Freetown hit by massive rainfall –  is another deadly mudslide imminent?

Sierra Leone Telegraph: 2 August 2019:

Many parts of Freetown – the capital of Sierra Leone, are today under several feet of water, following several hours of rainfall which according to our correspondent in the city, started in the early hours of this morning.

In the mountainous village of Regent, there are reports of huge cracks opening up on the hills, reminiscent of the causes of the 14 August 2017 mudslide, which took the lives of thousands of people living on the valley.

The country’s office of national security has been informed, and are  believed to be taking precautionary measures to relocate residents from the areas at risk of another deadly mudslide.

This morning’s heavy downpour has left several people trapped in their vehicles as well as their homes, with little if any emergency assistance in sight, as could be seen in some of the pictures and videos below.

An SOS call for help was issued in the Blackhall area of Kissy in the far east of the city this morning, where several people are believed to be trapped under several feet of water.

Thousands of people living in the impoverished slum community of Kroo Bay, have been left homeless as their tin shacks are washed away. Two people are so far reported dead.

The perimeter wall of the country’s seaport – the Queen Elizabeth Water Quay in Cline Town, Freetown, has been breached by massive flow of water.

Several shipping containers have tipped over, and there are fears for the lives of many dock workers that are yet to be accounted for.

Although efforts are being made by the government and the Freetown City Council to ensure that the city’s drainage systems are cleared every Saturday, there are serious concerns that the rapid construction of roads and houses on the outskirts of the city, is now causing major environmental impact. Billions of Leones are spent every month by the government on national cleaning.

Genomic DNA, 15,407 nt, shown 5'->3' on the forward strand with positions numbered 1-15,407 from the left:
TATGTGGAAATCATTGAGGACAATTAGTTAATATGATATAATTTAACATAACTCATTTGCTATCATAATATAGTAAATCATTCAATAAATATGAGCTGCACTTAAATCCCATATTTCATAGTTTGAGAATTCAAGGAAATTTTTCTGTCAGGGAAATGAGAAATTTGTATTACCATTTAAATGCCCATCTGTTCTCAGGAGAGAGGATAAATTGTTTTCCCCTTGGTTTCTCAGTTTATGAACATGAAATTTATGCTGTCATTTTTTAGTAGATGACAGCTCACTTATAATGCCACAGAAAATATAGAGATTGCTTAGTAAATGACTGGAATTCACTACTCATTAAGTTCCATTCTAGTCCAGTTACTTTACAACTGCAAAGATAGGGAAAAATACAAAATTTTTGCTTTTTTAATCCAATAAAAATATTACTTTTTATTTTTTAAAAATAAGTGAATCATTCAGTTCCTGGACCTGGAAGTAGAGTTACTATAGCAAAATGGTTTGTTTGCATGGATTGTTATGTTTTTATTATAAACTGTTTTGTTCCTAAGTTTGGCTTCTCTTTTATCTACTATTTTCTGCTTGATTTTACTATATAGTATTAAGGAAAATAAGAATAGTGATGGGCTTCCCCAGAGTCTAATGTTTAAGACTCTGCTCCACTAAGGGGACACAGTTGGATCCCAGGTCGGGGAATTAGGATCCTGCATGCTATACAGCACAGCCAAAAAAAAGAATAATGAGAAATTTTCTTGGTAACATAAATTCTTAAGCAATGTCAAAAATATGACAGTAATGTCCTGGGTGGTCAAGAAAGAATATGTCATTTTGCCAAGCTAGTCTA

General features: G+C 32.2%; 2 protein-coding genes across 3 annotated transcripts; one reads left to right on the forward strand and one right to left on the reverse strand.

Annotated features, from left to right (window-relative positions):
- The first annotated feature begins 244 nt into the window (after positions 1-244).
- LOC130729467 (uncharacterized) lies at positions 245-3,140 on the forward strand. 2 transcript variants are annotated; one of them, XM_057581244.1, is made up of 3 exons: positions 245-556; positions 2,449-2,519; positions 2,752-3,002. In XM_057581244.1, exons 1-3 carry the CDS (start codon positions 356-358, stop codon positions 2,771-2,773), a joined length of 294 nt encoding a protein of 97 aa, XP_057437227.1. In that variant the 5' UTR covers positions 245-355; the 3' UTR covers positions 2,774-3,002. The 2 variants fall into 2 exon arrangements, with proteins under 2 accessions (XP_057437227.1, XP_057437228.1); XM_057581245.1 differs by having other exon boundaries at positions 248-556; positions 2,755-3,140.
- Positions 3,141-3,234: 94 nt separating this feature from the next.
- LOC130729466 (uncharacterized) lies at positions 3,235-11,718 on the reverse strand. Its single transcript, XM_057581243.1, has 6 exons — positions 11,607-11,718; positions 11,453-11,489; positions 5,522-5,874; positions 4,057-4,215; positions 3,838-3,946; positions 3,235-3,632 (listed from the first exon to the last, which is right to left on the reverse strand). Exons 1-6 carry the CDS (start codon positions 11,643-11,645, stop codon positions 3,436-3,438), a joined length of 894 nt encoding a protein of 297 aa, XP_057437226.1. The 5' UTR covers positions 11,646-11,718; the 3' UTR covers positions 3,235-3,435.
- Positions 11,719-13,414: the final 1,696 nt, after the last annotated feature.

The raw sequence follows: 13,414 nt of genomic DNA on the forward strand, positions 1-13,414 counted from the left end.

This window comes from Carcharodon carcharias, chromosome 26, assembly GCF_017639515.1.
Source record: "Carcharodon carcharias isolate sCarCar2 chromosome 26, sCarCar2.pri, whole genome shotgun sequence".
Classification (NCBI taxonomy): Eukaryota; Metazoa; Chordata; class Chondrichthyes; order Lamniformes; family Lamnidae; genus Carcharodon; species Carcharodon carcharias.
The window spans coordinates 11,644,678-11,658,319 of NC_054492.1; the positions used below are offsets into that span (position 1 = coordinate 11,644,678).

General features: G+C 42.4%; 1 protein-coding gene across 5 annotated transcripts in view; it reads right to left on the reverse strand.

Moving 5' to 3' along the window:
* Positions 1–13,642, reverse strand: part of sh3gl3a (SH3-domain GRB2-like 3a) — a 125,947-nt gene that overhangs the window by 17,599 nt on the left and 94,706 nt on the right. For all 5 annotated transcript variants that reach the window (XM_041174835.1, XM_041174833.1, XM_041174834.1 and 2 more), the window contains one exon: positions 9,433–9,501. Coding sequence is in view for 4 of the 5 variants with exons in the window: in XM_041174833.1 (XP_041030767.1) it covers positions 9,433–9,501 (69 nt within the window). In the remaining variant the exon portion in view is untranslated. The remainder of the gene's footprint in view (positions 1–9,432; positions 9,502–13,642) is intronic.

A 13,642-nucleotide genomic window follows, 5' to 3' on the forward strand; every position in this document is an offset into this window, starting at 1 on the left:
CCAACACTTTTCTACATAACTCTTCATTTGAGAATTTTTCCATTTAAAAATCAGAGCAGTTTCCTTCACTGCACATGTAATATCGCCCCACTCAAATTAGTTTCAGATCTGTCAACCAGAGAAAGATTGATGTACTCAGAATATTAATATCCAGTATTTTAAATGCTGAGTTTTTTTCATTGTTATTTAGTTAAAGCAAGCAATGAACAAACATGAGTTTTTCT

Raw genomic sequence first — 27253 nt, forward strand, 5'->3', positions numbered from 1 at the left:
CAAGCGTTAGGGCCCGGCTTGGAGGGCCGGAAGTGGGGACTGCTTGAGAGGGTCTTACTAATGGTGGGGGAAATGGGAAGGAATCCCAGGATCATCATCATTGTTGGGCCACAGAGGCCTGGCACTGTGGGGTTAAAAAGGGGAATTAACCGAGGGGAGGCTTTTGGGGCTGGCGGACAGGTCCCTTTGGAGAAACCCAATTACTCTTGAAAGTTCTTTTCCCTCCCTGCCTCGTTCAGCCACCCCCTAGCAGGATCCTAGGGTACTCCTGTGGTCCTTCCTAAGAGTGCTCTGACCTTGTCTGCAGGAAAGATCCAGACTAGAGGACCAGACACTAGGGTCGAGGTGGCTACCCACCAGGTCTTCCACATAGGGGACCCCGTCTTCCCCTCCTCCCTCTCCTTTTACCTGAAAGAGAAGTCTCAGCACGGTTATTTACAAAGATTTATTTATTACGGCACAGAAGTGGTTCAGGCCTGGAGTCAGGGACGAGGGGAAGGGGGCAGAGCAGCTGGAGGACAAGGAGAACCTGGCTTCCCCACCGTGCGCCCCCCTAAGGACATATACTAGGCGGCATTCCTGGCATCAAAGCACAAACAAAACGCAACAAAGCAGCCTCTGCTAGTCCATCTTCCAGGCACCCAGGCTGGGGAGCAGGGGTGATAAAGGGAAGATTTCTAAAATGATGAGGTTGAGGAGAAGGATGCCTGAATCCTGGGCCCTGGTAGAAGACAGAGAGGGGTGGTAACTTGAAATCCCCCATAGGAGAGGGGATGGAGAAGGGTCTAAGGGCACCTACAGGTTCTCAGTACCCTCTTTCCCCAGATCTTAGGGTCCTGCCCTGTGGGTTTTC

Heavy rainfall is dragging tons of soil removed from construction sites, and carried away as mud into the city’s drainage system, causing serious blockage, as well as deposited on roads and private properties.

Also, the inability of the capital’s residents to end their love affair with plastics, and the inability of the authorities to deal with the problem posed by the dumping of plastic waste into the drainage system, is now costing lives.

Four people have been reported dead in Bathurst, when a wall collapsed due to the heavy rain.

“Heavy rains in Freetown, flooding in most places. No early warning signs, no information on extreme weather events, no preparedness or adaptation measures. What is our environment sector doing in this country? Stakeholders need to be accountable. So much corruption and irresponsibility. No more time for lip service. We need answers,” says one angry resident of Freetown this afternoon.

Freetown City Council has issued this warning:

“Any disaster as a result of the heavy down pour of rain, kindly contact Freetown City Council Response Team on  the following numbers: 031 016647; 076 933612; 079 173 474; 077 731 980; 076 780 287; 076 933 625; 076 232 608.

6 Comments